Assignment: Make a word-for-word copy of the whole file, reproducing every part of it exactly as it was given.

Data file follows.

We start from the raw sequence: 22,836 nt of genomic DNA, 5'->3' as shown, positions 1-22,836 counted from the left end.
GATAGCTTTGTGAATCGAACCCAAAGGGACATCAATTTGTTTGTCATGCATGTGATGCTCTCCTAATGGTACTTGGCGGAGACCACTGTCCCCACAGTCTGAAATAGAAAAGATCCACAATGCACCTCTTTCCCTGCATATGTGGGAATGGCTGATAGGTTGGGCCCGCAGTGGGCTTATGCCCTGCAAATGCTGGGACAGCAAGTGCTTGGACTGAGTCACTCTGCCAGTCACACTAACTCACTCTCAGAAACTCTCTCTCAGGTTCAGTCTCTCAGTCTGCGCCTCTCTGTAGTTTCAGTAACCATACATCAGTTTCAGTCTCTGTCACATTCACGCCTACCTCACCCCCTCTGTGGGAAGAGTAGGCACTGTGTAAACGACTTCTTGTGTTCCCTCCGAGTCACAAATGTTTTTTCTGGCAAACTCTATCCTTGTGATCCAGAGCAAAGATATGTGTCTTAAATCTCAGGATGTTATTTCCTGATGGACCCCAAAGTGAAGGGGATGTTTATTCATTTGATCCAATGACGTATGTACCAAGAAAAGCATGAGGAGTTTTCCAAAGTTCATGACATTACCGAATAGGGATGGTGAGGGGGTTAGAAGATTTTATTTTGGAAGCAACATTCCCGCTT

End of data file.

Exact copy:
We start from the raw sequence: 22,836 nt of genomic DNA, 5'->3' as shown, positions 1-22,836 counted from the left end.
GATAGCTTTGTGAATCGAACCCAAAGGGACATCAATTTGTTTGTCATGCATGTGATGCTCTCCTAATGGTACTTGGCGGAGACCACTGTCCCCACAGTCTGAAATAGAAAAGATCCACAATGCACCTCTTTCCCTGCATATGTGGGAATGGCTGATAGGTTGGGCCCGCAGTGGGCTTATGCCCTGCAAATGCTGGGACAGCAAGTGCTTGGACTGAGTCACTCTGCCAGTCACACTAACTCACTCTCAGAAACTCTCTCTCAGGTTCAGTCTCTCAGTCTGCGCCTCTCTGTAGTTTCAGTAACCATACATCAGTTTCAGTCTCTGTCACATTCACGCCTACCTCACCCCCTCTGTGGGAAGAGTAGGCACTGTGTAAACGACTTCTTGTGTTCCCTCCGAGTCACAAATGTTTTTTCTGGCAAACTCTATCCTTGTGATCCAGAGCAAAGATATGTGTCTTAAATCTCAGGATGTTATTTCCTGATGGACCCCAAAGTGAAGGGGATGTTTATTCATTTGATCCAATGACGTATGTACCAAGAAAAGCATGAGGAGTTTTCCAAAGTTCATGACATTACCGAATAGGGATGGTGAGGGGGTTAGAAGATTTTATTTTGGAAGCAACATTCCCGCTT